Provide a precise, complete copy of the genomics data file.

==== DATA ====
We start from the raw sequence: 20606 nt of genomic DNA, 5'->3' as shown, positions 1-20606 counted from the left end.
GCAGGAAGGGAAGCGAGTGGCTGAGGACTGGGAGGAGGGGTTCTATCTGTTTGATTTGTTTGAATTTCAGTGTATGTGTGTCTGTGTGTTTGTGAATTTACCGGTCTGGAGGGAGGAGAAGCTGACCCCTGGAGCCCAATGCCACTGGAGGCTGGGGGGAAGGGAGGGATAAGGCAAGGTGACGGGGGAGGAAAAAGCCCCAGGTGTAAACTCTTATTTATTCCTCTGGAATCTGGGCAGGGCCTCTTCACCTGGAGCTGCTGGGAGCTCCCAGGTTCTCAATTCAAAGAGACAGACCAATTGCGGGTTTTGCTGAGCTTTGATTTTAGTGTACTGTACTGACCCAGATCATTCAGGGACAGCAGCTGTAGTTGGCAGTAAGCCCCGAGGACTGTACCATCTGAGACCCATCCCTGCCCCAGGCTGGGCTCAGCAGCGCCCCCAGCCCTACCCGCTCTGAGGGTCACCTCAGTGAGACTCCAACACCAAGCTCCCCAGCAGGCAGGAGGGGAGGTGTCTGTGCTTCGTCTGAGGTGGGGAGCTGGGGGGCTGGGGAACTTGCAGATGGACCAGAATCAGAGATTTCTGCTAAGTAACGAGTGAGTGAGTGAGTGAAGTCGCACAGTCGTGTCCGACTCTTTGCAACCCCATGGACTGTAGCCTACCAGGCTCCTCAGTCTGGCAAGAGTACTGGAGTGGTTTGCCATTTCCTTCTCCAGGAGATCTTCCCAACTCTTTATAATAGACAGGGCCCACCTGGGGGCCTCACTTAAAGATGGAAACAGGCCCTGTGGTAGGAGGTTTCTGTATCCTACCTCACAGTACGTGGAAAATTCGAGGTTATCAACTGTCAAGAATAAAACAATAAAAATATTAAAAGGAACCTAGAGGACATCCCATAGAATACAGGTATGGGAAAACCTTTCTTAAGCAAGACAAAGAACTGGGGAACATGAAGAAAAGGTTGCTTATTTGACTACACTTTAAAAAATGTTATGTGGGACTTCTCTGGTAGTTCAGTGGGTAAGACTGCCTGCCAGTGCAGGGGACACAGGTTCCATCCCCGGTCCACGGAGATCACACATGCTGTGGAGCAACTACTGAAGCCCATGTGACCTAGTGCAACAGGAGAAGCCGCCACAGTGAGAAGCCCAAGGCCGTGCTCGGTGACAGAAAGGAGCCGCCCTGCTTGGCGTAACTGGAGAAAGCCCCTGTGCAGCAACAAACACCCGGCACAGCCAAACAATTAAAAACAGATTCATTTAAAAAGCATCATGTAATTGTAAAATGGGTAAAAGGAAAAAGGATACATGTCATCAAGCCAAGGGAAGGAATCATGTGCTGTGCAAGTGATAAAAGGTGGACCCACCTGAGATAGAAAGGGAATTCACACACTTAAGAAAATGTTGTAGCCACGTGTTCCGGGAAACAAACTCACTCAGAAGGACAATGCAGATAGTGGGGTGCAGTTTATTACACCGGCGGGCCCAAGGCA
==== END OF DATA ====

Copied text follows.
We start from the raw sequence: 20606 nt of genomic DNA, 5'->3' as shown, positions 1-20606 counted from the left end.
GCAGGAAGGGAAGCGAGTGGCTGAGGACTGGGAGGAGGGGTTCTATCTGTTTGATTTGTTTGAATTTCAGTGTATGTGTGTCTGTGTGTTTGTGAATTTACCGGTCTGGAGGGAGGAGAAGCTGACCCCTGGAGCCCAATGCCACTGGAGGCTGGGGGGAAGGGAGGGATAAGGCAAGGTGACGGGGGAGGAAAAAGCCCCAGGTGTAAACTCTTATTTATTCCTCTGGAATCTGGGCAGGGCCTCTTCACCTGGAGCTGCTGGGAGCTCCCAGGTTCTCAATTCAAAGAGACAGACCAATTGCGGGTTTTGCTGAGCTTTGATTTTAGTGTACTGTACTGACCCAGATCATTCAGGGACAGCAGCTGTAGTTGGCAGTAAGCCCCGAGGACTGTACCATCTGAGACCCATCCCTGCCCCAGGCTGGGCTCAGCAGCGCCCCCAGCCCTACCCGCTCTGAGGGTCACCTCAGTGAGACTCCAACACCAAGCTCCCCAGCAGGCAGGAGGGGAGGTGTCTGTGCTTCGTCTGAGGTGGGGAGCTGGGGGGCTGGGGAACTTGCAGATGGACCAGAATCAGAGATTTCTGCTAAGTAACGAGTGAGTGAGTGAGTGAAGTCGCACAGTCGTGTCCGACTCTTTGCAACCCCATGGACTGTAGCCTACCAGGCTCCTCAGTCTGGCAAGAGTACTGGAGTGGTTTGCCATTTCCTTCTCCAGGAGATCTTCCCAACTCTTTATAATAGACAGGGCCCACCTGGGGGCCTCACTTAAAGATGGAAACAGGCCCTGTGGTAGGAGGTTTCTGTATCCTACCTCACAGTACGTGGAAAATTCGAGGTTATCAACTGTCAAGAATAAAACAATAAAAATATTAAAAGGAACCTAGAGGACATCCCATAGAATACAGGTATGGGAAAACCTTTCTTAAGCAAGACAAAGAACTGGGGAACATGAAGAAAAGGTTGCTTATTTGACTACACTTTAAAAAATGTTATGTGGGACTTCTCTGGTAGTTCAGTGGGTAAGACTGCCTGCCAGTGCAGGGGACACAGGTTCCATCCCCGGTCCACGGAGATCACACATGCTGTGGAGCAACTACTGAAGCCCATGTGACCTAGTGCAACAGGAGAAGCCGCCACAGTGAGAAGCCCAAGGCCGTGCTCGGTGACAGAAAGGAGCCGCCCTGCTTGGCGTAACTGGAGAAAGCCCCTGTGCAGCAACAAACACCCGGCACAGCCAAACAATTAAAAACAGATTCATTTAAAAAGCATCATGTAATTGTAAAATGGGTAAAAGGAAAAAGGATACATGTCATCAAGCCAAGGGAAGGAATCATGTGCTGTGCAAGTGATAAAAGGTGGACCCACCTGAGATAGAAAGGGAATTCACACACTTAAGAAAATGTTGTAGCCACGTGTTCCGGGAAACAAACTCACTCAGAAGGACAATGCAGATAGTGGGGTGCAGTTTATTACACCGGCGGGCCCAAGGCA